Lowdown: A girl trained to kill is set out by her father to kill a rogue (?) CIA agent.
Want Hanna summarized in one sentence? Here you go: Hanna is a modern action film that’s told in a fairytale kind of a way. That really is all there is to it; the rest is just fine details.
We meet our girl Hanna (Saoirse Ronan) and her father (Eric Banna) as they live out in the middle of a snowy wilderness, fending for themselves and totally disconnected from civilization. The father tells Hannah about the world that’s out there, but Hanna herself never experienced it first hand; she heard the dictionary definition but she doesn’t even know what music is. All Hannah does, all day and all night, is hone her killer skills.
Next we meet CIA agent Marissa (Cate Blanchett), our baddie for the duration of the film. She has a thing for Bana and his daughter, and when Bana tells his daughter she’s ready to be unleashed to this world and achieve the goal of eliminating Marissa a clash is inevitable. This clash is what the film Hanna is all about, and it includes many dead bodies thrown in as well as Hanna getting her first real contact with the real world through her bumping upon a British family camping out at Morocco.
Altogether, Hanna brings with it a James Bond like tale of international treachery and shootings that is told in a fairytale like manner. The fairytale aspect comes out through the Cinderella like story where Blanchett clearly is the evil stepmother. Mostly, though, it comes through the very stylized filmmaking at hand: the cinematography, the atypically long cuts in this day and age of fast editing, and the sets that often directly include fairytale elements. Style is probably the most important theme Hanna has to offer, and that style is probably best attributed to director Joe Wright (Pride and Prejudice, Atonement): one can clearly see this person directorial background in Hanna. The best way of putting it is saying it is clear this is not a director whose background is in making films like Transformers: Dark of the Moon.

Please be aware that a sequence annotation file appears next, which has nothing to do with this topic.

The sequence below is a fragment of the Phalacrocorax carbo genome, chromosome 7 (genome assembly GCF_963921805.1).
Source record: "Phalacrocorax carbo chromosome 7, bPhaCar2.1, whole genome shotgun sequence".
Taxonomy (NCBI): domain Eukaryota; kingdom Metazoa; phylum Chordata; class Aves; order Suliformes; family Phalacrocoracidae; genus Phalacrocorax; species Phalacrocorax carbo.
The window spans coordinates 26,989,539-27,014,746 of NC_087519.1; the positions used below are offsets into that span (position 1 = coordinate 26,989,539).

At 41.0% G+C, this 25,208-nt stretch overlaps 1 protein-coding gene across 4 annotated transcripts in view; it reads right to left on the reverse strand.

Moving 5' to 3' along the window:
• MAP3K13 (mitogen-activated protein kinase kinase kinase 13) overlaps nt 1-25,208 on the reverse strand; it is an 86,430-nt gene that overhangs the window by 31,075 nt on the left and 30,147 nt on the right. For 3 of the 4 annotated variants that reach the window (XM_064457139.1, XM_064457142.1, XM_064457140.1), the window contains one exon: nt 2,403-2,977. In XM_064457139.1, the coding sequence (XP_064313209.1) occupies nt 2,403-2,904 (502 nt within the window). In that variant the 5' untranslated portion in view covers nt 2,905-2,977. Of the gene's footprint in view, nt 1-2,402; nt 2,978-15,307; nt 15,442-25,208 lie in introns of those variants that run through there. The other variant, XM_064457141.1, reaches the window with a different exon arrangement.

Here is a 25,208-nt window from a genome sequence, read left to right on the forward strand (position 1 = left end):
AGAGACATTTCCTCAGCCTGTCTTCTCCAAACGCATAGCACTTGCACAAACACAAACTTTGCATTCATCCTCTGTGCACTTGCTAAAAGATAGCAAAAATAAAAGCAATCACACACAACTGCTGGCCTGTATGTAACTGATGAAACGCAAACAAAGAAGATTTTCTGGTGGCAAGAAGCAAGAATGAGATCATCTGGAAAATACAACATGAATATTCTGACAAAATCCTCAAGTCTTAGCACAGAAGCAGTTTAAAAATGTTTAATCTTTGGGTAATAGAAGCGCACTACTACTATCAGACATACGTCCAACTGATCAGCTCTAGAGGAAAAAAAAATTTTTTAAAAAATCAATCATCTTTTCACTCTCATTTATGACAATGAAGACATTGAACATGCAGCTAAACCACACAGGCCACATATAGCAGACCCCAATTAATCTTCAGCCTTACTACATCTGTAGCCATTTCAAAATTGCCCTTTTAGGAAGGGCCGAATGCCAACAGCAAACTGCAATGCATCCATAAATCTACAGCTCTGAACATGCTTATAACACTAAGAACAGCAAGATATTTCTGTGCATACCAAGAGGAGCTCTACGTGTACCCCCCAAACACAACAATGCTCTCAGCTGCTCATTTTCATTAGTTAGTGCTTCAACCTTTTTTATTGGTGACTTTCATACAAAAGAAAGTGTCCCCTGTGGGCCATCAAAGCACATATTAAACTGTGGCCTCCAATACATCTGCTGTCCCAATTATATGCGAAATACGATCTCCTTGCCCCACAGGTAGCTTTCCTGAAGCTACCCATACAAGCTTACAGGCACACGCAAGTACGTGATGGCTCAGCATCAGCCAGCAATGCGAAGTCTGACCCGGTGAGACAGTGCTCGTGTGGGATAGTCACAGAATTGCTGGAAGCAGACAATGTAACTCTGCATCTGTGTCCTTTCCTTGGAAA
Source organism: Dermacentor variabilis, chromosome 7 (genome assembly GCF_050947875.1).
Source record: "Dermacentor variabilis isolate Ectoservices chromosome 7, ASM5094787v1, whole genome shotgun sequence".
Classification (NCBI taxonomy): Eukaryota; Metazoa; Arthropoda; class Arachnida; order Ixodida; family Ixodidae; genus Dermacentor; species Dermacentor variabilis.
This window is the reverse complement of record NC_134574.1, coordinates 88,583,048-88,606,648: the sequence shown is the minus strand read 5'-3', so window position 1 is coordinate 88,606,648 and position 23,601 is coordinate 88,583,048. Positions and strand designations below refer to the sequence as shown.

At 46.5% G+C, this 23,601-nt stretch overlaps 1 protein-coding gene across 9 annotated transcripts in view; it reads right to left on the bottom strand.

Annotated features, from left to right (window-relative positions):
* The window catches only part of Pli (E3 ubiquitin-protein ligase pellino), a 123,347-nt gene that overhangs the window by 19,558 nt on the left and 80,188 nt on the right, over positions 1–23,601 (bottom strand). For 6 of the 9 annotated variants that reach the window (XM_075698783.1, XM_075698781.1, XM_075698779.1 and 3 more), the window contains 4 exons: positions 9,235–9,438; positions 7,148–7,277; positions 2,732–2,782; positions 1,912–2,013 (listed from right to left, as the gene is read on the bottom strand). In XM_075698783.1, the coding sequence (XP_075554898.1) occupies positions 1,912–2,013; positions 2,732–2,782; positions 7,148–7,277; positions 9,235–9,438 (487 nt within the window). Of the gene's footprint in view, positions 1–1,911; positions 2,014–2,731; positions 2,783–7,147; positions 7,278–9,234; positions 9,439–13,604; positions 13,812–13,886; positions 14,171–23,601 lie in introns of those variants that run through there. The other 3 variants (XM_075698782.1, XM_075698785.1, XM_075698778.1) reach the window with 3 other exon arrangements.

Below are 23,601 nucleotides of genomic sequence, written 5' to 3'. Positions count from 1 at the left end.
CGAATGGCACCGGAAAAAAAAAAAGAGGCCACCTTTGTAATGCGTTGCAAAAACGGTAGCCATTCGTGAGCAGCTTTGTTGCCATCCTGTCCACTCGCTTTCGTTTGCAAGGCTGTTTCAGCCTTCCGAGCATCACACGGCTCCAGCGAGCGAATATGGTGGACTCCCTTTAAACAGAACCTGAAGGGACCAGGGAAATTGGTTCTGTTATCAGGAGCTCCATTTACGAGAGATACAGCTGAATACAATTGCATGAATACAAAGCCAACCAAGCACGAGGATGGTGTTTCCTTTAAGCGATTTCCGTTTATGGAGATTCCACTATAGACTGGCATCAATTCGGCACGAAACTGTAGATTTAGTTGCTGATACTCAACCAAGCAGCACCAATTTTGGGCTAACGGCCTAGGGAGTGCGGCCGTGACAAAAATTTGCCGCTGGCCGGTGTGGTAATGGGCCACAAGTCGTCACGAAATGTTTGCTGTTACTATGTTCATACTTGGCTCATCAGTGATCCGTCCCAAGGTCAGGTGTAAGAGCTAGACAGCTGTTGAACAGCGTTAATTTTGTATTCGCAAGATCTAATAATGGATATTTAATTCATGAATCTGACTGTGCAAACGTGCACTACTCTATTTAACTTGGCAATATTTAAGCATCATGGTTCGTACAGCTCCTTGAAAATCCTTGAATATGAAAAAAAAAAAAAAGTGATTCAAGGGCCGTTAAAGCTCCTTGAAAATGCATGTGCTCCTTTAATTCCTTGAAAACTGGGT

Yes, Hanna does not suffer from too much depth. What it does have to offer instead is lots of smart action, something the bulk of today’s action films sorely miss. It’s funny to see what a difference an intelligent director can make!
I cannot finish this review off without mentioning the exquisite soundtrack The Chemical Brothers have provided Hanna with. In my opinion, this one is reminiscent of the masterful soundtrack that Daft Punk came up with for Tron Legacy. Both gain a lot by being included in real high quality Blu-rays.
Notable scene: The best demonstration of the style over substance nature of Hanna is provided by the climax scene, where our Kick-Ass like all conquering child of a heroine runs off Marissa only to have the latter confront her as she comes out of the mouth of the big bad wolf. Don’t ask how Marissa got there in the first place; it doesn’t matter. It’s damn stylish, though.
Best scene: Eric Bana fights off a bunch of evil agents at a Berlin train station in a lengthy action scene without any cuts. Oh, how I’d love more action films to be so well directed!
Overall: An action film with style but not much more. 3 out of 5 stars.